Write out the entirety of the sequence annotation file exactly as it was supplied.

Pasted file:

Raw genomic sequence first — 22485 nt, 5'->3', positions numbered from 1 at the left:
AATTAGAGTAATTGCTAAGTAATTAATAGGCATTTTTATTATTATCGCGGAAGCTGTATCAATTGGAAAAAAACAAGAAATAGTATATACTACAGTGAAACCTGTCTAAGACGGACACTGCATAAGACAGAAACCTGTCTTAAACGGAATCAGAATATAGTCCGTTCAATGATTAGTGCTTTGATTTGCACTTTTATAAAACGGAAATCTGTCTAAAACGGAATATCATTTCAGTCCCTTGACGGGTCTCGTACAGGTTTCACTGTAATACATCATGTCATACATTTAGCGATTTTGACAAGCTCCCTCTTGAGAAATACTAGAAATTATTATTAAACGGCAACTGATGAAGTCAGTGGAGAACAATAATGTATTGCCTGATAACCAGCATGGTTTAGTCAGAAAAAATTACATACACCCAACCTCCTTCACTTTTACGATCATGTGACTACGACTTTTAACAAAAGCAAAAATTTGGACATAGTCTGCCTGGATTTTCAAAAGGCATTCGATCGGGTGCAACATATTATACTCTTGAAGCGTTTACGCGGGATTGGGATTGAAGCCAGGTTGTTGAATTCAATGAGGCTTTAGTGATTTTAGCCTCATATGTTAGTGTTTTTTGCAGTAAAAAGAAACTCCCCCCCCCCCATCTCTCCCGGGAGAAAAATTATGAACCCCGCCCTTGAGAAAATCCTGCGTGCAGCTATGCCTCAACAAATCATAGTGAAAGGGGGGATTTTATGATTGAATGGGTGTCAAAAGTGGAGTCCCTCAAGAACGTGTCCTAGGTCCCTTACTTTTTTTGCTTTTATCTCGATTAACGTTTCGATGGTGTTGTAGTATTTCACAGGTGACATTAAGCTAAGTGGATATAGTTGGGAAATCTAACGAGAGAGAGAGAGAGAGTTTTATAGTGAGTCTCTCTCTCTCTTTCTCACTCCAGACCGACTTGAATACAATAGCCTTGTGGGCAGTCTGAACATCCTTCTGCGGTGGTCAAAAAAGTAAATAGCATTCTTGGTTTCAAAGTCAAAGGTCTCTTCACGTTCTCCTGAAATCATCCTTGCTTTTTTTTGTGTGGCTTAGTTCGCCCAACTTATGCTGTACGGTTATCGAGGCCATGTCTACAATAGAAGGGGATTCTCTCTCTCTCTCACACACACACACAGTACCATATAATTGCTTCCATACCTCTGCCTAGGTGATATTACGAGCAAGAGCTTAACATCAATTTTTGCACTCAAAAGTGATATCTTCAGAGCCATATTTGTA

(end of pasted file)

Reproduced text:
Raw genomic sequence first — 22485 nt, 5'->3', positions numbered from 1 at the left:
AATTAGAGTAATTGCTAAGTAATTAATAGGCATTTTTATTATTATCGCGGAAGCTGTATCAATTGGAAAAAAACAAGAAATAGTATATACTACAGTGAAACCTGTCTAAGACGGACACTGCATAAGACAGAAACCTGTCTTAAACGGAATCAGAATATAGTCCGTTCAATGATTAGTGCTTTGATTTGCACTTTTATAAAACGGAAATCTGTCTAAAACGGAATATCATTTCAGTCCCTTGACGGGTCTCGTACAGGTTTCACTGTAATACATCATGTCATACATTTAGCGATTTTGACAAGCTCCCTCTTGAGAAATACTAGAAATTATTATTAAACGGCAACTGATGAAGTCAGTGGAGAACAATAATGTATTGCCTGATAACCAGCATGGTTTAGTCAGAAAAAATTACATACACCCAACCTCCTTCACTTTTACGATCATGTGACTACGACTTTTAACAAAAGCAAAAATTTGGACATAGTCTGCCTGGATTTTCAAAAGGCATTCGATCGGGTGCAACATATTATACTCTTGAAGCGTTTACGCGGGATTGGGATTGAAGCCAGGTTGTTGAATTCAATGAGGCTTTAGTGATTTTAGCCTCATATGTTAGTGTTTTTTGCAGTAAAAAGAAACTCCCCCCCCCCCATCTCTCCCGGGAGAAAAATTATGAACCCCGCCCTTGAGAAAATCCTGCGTGCAGCTATGCCTCAACAAATCATAGTGAAAGGGGGGATTTTATGATTGAATGGGTGTCAAAAGTGGAGTCCCTCAAGAACGTGTCCTAGGTCCCTTACTTTTTTTGCTTTTATCTCGATTAACGTTTCGATGGTGTTGTAGTATTTCACAGGTGACATTAAGCTAAGTGGATATAGTTGGGAAATCTAACGAGAGAGAGAGAGAGAGTTTTATAGTGAGTCTCTCTCTCTCTTTCTCACTCCAGACCGACTTGAATACAATAGCCTTGTGGGCAGTCTGAACATCCTTCTGCGGTGGTCAAAAAAGTAAATAGCATTCTTGGTTTCAAAGTCAAAGGTCTCTTCACGTTCTCCTGAAATCATCCTTGCTTTTTTTTGTGTGGCTTAGTTCGCCCAACTTATGCTGTACGGTTATCGAGGCCATGTCTACAATAGAAGGGGATTCTCTCTCTCTCTCACACACACACACAGTACCATATAATTGCTTCCATACCTCTGCCTAGGTGATATTACGAGCAAGAGCTTAACATCAATTTTTGCACTCAAAAGTGATATCTTCAGAGCCATATTTGTA